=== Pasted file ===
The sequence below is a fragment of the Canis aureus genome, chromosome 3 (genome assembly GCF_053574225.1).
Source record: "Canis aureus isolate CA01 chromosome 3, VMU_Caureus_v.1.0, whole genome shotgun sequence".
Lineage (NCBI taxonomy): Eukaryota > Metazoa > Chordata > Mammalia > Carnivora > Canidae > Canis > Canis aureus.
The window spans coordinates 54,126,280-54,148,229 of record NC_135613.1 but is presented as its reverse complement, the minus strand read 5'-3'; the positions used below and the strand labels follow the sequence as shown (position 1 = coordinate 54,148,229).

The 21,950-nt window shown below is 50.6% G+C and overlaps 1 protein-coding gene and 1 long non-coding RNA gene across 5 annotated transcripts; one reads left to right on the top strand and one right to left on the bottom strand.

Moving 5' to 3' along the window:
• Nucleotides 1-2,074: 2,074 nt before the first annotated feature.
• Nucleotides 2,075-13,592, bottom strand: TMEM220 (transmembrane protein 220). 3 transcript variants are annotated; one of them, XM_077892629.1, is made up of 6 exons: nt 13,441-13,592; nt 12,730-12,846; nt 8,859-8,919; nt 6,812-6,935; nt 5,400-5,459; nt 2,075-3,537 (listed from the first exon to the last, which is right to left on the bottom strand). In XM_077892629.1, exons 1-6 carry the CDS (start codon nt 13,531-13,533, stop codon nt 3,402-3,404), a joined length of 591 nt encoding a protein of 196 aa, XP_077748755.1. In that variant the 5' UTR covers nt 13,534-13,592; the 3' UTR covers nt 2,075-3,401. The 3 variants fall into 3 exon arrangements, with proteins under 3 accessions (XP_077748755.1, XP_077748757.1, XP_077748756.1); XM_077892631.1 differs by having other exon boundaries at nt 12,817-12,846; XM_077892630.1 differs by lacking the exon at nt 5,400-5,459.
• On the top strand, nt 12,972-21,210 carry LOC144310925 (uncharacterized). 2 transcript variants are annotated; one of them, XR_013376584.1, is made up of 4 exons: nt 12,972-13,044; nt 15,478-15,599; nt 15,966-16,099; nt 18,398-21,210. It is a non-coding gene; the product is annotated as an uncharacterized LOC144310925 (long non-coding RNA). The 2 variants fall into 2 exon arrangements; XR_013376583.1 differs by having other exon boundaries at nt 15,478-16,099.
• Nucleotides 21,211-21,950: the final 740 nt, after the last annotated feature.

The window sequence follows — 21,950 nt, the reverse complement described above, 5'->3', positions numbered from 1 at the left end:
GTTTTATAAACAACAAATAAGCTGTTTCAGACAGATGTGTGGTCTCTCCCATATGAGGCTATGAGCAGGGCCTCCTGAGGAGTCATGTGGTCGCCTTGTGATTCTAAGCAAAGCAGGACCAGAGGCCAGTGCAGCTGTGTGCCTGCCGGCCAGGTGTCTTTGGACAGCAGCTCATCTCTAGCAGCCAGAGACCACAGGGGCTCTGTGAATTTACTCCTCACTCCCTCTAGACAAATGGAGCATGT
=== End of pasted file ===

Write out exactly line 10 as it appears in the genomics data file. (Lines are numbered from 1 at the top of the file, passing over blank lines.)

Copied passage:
• Nucleotides 21,211-21,950: the final 740 nt, after the last annotated feature.